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Old 11-27-2004, 12:03 PM   #12
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old style thermostat/furnace in 04 CCD

This fascinating thread is really making me scratch my head. First, we don't have a digital thermostat. Just the old syle analog variety that must only control the furnace. In our house I replaced the old style analog thermostat with a digital programmable one. Can I replace the one in the trailer too? Having said that when we were out over this last week the furnace kept us warm during the night and didn't seem to be cycling the way you describe. Maybe I'm just missing it in my not fully awake state, but can you describe what happens? Is the integrated heat pump, digital thermostat and furnace only available in certain models? Could I upgrade to that (and would I want to)?

Learning something new everyday,
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Old 11-27-2004, 02:04 PM   #13
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Quote:
Originally Posted by silverback
This fascinating thread is really making me scratch my head. First, we don't have a digital thermostat. Just the old syle analog variety that must only control the furnace. In our house I replaced the old style analog thermostat with a digital programmable one. Can I replace the one in the trailer too?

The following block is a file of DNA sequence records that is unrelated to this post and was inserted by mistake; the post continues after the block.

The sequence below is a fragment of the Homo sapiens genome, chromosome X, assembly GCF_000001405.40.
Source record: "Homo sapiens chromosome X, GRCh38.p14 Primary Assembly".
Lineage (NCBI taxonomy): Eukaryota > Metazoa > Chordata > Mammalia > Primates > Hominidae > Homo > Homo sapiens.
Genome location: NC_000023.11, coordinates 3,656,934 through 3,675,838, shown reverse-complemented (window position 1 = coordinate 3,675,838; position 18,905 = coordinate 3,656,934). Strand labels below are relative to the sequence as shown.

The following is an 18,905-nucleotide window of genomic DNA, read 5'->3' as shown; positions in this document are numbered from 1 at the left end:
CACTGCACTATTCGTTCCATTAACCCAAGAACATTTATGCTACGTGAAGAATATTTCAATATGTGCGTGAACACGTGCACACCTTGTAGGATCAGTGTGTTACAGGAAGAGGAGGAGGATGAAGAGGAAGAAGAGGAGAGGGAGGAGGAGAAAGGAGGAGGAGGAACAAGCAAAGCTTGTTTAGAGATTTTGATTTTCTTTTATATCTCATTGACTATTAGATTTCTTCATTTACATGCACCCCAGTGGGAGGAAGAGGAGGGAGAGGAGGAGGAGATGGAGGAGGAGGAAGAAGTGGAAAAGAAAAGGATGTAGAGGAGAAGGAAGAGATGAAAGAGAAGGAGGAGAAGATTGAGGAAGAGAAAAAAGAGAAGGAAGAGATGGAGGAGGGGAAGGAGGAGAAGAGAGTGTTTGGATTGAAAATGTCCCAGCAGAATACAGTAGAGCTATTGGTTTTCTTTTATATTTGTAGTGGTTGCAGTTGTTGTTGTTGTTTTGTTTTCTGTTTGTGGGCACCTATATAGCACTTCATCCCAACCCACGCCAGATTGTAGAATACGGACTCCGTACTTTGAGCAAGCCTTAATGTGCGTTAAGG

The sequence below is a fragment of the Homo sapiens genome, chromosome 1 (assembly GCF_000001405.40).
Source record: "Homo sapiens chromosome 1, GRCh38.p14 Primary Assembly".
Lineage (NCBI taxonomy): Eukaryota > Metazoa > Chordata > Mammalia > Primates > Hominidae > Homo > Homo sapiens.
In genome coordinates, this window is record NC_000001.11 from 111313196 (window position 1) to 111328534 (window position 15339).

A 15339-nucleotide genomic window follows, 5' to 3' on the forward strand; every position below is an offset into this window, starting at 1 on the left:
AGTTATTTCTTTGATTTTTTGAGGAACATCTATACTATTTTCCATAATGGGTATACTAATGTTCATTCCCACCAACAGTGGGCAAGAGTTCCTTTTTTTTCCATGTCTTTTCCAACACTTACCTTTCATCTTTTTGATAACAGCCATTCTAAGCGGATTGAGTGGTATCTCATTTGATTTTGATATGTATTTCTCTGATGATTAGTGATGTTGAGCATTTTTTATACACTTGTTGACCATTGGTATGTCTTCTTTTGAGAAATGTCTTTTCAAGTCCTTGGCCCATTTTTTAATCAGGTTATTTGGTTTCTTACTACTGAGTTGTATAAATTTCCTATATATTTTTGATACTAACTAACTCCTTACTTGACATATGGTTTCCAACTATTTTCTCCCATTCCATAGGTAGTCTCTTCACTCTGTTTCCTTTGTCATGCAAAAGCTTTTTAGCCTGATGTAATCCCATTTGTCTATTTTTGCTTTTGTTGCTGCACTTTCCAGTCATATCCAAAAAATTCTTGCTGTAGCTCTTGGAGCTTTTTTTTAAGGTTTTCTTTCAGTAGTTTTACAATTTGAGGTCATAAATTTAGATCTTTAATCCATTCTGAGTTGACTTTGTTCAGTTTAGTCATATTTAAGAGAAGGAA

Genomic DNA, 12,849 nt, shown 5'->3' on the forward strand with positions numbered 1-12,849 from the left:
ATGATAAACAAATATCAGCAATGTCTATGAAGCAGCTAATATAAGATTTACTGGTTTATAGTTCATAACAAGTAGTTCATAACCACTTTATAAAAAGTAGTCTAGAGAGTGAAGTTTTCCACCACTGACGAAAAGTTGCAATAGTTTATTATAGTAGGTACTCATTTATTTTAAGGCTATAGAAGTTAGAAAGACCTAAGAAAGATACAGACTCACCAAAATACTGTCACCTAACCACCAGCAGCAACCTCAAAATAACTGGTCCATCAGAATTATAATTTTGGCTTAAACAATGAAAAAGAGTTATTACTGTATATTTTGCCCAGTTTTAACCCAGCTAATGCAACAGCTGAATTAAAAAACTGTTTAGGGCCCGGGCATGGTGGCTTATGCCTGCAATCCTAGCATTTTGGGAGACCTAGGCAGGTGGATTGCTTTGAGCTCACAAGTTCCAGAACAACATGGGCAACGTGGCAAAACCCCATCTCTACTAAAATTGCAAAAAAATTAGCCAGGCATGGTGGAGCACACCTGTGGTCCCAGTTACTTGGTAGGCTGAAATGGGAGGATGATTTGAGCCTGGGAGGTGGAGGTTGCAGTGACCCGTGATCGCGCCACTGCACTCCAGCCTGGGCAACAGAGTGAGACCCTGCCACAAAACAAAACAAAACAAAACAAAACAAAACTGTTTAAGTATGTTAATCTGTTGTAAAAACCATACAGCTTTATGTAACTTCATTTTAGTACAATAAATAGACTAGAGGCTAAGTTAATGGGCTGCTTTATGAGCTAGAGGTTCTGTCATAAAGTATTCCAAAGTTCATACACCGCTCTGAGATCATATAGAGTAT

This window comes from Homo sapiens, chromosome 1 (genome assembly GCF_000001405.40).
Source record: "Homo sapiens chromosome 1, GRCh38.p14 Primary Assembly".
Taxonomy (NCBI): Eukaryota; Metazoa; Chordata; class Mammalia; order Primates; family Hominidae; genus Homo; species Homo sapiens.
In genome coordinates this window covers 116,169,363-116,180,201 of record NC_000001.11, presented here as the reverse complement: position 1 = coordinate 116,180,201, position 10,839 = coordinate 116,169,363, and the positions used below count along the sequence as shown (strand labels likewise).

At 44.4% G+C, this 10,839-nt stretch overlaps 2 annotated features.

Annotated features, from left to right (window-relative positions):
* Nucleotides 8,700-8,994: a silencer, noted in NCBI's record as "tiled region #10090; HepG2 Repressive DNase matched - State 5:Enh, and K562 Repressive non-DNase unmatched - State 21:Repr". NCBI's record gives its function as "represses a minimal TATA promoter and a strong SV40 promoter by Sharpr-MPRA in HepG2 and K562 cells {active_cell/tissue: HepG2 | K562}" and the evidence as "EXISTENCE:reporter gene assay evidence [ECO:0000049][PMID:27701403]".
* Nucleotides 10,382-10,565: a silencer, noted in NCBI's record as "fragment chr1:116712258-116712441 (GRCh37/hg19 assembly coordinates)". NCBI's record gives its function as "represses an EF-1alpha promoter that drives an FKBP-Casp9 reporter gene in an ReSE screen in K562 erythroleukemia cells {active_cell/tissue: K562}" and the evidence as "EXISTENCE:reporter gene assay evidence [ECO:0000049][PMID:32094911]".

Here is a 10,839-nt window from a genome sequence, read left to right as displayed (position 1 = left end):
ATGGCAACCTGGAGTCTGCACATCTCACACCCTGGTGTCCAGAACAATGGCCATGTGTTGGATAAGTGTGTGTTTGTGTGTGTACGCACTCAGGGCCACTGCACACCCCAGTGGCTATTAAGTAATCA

Learning something new everyday,
Ken
Ken,
You can replace the thermostat. Here's an old thread regarding replacing the factory Atwood with a low cost Hunter unit.
http://www.airforums.com/forum...=&threadid=246

Regards,

Jack
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Old 11-27-2004, 02:13 PM   #14
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The problem with the heat pump defrost cycle is that it can't account for humidity and only activates by cold outside temperatures. (I also think about 35 degrees is the trigger and 30 minutes of continous run time.) In cases of high outdoor humidity and cold temperatures, the outer coils will freeze with moisture present in the air. Here is a picture of my freeze up last month in Branson. Outside air temps were in the low 40's. I came back from dinner out and found the trailer cold inside and the fan and compressor running. This was after two days of rain. Once the outside humidity subsided, the heat pump worked fine.

Jack